Alumni panel gives freshmen insight
Six alumni visited their alma mater to speak to freshmen as the 9th graders conclude their exploratory program and begin their chosen area of technical study.
The annual alumni presentation is intended to guide freshmen through their four years at Whittier by recognizing their potential in and out of school. Speakers are chosen from a variety of shops, with a special focus on alumni who chose a non-traditional route for their gender.
"All the graduates have one thing in common; they started here and were once freshmen in the same position as our students today," said Tia Roy, Whittier’s Community Services and Post-Secondary Early College Adviser, who organized the program and is an alumnus herself. "We want freshmen to see all the possibilities that are out there following graduation, whether it's college or a career."
The event also coincides with freshmen ending their exploratory program and choosing a shop where they'll spend the rest of their high school career. This year's panel included:
Adam Kuver - Assistant Director, SNHU’s Salem NH Campus, 2006 Haverhill graduate, CAD shop
Keith Kowalick - Electrician for Emmett Electrical Services – 2016 Groveland graduate, electrical shop
Mitchell Dennis - Haverhill Firefighter, Marine Corps veteran, 2008 Haverhill graduate, graphic arts
Kayle Hobbs - Electrician for All Pro Electric), 2018 Haverhill graduate, electrician
Megan Albrecht - Global Trade Licensing Operations Specialist at Raytheon, 2012 Haverhill graduate, plumbing
Jen Roy - Owner of “A Sweet Affair," 2003 Haverhill graduate in graphic design
The entire freshmen class attended one of two presentations with alumni, with Tia Roy facilitating the conversation with a series of questions.
Why did you choose your shop and are you happy that you made that choice?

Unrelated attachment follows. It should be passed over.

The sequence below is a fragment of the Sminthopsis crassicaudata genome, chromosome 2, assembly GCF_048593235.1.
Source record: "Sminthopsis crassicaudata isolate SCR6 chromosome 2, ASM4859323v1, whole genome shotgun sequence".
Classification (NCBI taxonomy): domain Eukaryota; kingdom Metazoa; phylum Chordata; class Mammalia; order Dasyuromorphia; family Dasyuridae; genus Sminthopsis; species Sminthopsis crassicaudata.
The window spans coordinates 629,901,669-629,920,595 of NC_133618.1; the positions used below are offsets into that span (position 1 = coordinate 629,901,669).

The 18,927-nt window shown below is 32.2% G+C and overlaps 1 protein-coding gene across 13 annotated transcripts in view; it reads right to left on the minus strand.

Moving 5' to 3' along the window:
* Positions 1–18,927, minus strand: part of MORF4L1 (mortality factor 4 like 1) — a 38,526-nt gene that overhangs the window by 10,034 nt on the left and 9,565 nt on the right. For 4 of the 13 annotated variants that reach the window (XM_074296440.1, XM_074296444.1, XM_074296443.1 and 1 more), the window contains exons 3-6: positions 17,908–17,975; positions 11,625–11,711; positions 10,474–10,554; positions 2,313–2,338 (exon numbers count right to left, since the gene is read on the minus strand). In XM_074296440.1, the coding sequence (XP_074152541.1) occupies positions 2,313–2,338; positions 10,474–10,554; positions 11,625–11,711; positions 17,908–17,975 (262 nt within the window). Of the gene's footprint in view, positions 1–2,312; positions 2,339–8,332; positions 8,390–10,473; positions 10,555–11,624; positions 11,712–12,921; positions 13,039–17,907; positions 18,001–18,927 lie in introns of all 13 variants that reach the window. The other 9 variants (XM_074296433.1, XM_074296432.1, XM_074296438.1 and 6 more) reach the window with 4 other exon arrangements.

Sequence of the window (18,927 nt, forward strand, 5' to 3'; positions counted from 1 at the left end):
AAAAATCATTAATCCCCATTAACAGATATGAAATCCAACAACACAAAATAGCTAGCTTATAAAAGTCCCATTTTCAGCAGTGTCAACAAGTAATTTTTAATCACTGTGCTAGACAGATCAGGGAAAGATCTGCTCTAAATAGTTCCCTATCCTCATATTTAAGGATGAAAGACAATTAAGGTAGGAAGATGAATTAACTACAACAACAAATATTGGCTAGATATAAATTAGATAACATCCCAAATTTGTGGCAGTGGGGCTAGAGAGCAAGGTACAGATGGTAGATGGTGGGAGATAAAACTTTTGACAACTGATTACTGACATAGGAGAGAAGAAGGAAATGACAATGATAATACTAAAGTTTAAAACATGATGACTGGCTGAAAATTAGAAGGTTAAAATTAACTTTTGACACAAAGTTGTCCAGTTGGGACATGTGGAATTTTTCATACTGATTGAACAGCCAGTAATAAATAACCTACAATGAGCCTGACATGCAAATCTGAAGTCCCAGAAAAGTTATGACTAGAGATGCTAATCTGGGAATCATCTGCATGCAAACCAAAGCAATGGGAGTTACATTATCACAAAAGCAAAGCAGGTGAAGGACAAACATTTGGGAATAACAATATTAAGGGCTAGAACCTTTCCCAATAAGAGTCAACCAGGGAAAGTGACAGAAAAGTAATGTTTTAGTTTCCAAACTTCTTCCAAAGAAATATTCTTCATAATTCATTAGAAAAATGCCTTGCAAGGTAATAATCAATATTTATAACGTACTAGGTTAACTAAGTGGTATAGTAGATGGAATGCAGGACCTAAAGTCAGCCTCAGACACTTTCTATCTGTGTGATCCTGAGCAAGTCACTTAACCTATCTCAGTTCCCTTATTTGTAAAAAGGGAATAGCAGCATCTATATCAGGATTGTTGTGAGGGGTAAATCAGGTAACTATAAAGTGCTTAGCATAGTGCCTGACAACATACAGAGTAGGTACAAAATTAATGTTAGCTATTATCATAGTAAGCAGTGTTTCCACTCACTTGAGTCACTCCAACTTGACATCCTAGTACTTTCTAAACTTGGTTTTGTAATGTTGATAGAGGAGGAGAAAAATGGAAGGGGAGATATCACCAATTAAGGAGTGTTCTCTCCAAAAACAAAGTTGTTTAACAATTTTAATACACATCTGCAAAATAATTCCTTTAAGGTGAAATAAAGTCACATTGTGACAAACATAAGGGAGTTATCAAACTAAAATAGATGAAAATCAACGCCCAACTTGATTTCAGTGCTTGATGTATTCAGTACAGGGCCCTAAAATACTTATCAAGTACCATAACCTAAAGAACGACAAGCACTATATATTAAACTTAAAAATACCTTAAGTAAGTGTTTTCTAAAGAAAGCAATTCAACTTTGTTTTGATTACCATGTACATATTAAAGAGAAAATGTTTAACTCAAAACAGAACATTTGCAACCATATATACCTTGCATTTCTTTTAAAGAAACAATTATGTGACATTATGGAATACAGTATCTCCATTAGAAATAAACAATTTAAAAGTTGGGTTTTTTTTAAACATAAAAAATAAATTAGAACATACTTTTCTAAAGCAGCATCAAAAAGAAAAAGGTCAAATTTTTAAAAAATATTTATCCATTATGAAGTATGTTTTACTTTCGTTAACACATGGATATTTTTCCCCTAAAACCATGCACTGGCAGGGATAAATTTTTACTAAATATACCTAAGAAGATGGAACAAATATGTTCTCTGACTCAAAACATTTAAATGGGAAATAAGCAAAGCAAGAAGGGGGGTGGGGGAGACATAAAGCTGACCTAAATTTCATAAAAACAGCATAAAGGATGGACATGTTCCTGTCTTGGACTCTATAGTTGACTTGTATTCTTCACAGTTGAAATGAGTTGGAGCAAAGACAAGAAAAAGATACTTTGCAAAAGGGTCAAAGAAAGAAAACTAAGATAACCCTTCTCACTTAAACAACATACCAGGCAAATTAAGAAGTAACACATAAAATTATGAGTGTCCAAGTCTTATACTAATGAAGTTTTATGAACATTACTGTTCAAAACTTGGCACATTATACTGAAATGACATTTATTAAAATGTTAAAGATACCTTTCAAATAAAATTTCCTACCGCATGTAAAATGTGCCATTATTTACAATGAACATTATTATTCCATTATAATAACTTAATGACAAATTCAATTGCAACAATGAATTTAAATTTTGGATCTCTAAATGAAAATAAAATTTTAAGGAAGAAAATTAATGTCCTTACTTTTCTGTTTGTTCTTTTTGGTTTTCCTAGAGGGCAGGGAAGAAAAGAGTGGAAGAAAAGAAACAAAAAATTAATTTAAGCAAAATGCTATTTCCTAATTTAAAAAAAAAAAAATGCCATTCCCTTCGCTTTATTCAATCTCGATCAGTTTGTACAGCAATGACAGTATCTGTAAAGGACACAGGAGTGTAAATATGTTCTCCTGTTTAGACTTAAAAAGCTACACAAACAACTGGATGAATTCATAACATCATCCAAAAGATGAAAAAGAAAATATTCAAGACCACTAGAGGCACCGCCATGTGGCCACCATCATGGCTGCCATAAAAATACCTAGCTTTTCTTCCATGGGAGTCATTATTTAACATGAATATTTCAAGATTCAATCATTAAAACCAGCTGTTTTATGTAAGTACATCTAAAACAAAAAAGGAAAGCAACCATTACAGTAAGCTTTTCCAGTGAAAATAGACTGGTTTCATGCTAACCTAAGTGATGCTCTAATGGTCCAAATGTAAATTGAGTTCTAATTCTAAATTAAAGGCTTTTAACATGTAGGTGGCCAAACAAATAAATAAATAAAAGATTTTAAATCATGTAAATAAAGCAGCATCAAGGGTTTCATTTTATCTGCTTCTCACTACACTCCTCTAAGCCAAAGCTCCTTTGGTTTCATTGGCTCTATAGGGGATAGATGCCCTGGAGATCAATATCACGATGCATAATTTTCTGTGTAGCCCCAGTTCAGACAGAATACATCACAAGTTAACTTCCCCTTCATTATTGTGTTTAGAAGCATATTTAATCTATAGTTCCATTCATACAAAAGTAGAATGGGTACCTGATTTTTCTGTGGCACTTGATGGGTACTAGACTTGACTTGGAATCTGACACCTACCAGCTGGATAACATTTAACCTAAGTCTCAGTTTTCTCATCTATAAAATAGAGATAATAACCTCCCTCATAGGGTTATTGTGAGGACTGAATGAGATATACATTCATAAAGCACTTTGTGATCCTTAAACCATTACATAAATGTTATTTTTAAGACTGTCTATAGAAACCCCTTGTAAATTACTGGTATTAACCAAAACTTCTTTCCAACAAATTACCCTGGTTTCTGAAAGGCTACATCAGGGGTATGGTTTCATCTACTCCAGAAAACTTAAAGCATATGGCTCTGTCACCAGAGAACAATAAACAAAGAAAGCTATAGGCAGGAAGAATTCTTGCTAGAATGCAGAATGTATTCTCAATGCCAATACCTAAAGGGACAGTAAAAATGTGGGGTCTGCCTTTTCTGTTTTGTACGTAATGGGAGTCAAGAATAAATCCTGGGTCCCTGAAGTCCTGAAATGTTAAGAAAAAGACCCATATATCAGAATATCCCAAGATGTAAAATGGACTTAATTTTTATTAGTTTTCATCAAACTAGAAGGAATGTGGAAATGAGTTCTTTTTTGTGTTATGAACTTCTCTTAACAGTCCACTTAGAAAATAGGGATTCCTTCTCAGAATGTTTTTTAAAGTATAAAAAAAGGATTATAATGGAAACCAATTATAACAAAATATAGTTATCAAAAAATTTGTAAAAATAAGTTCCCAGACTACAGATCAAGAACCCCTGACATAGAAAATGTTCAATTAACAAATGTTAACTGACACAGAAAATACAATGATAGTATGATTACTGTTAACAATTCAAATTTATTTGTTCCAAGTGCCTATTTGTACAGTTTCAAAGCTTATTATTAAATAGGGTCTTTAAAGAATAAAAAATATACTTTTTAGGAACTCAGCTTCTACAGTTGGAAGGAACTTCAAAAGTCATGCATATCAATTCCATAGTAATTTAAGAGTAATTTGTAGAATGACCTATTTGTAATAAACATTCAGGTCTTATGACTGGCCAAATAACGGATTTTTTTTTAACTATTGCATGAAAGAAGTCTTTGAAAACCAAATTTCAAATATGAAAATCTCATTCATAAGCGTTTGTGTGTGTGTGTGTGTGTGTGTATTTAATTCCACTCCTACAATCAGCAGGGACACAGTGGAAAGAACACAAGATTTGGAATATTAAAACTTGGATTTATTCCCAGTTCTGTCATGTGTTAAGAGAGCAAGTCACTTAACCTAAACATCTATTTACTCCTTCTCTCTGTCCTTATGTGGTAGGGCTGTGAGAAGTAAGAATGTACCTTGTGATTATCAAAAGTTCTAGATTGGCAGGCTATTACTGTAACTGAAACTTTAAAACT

Roy: I chose graphic design, cosmetology and culinary, they were my top three. I graduated 16 years ago and I've done all three of those. I went to college for graphic design. Then I was like I really want to try cosmetology school. I did that, I still do that. Now I own my own shop and we do smoothies and sandwiches. I get to do the social media through what I learned in graphics. I'm so happy I got to come to Whittier and experience what I did.
Kuver: I picked auto technology because all my friends did. My sophomore year I made probably the biggest decision of my life and changed my major to CAD (Computer Aided Drafting) even though none of my friends were in it. That’s something I really want you guys to think about. Be a leader not a follower. You may have picked a shop now and by the end of the year you might not like it – you can still change. Don’t settle. If you feel like this isn’t for me, change.
Dennis: Thirty years from now, there's a significant chance you're going to be doing what you're doing in this shop. Think about that.
What advice would you give first-year students to be successful?
Albrecht: Life is too short to be in a shop or major that you don't enjoy. Always have a backup plan and have a backup plan for your backup plan.
Hobbs: I was in a non-traditional shop. I had to make sure I understood everything completely so I could get the better co-op jobs that guys were offered just for being men. Toward the end of senior year, I got the Tradesman of the Year and Local 103 scholarships, which allowed me to purchase all my tools and my shop teacher talked to my co-op boss and I got into the union.
Kowalick: Take the trades seriously. Learn all that you can because in the long run it will definitely pay off rather than goofing off with your friends.\
Students also had the opportunity to ask panelists some of their own questions.
What was the best decision you made while at Whittier?
Hobbs: Get involved with extracurricular activities. Whatever it is, get into it and have fun with it.
If you could go back in time, what would you tell yourself?
Kuver: Retain the knowledge that you learn here. That's the best thing you can do. If you're going to be a plumber and you don't know how to fit a pope and your boss tell you to fit a pipe, you're going to get fired.
Megan, you were in a non-traditional shop (plumbing) for a female, how was that experience?
Albrecht: It was difficult sometimes, but I was with a good group of kids. We all had fun. I don't regret it at all.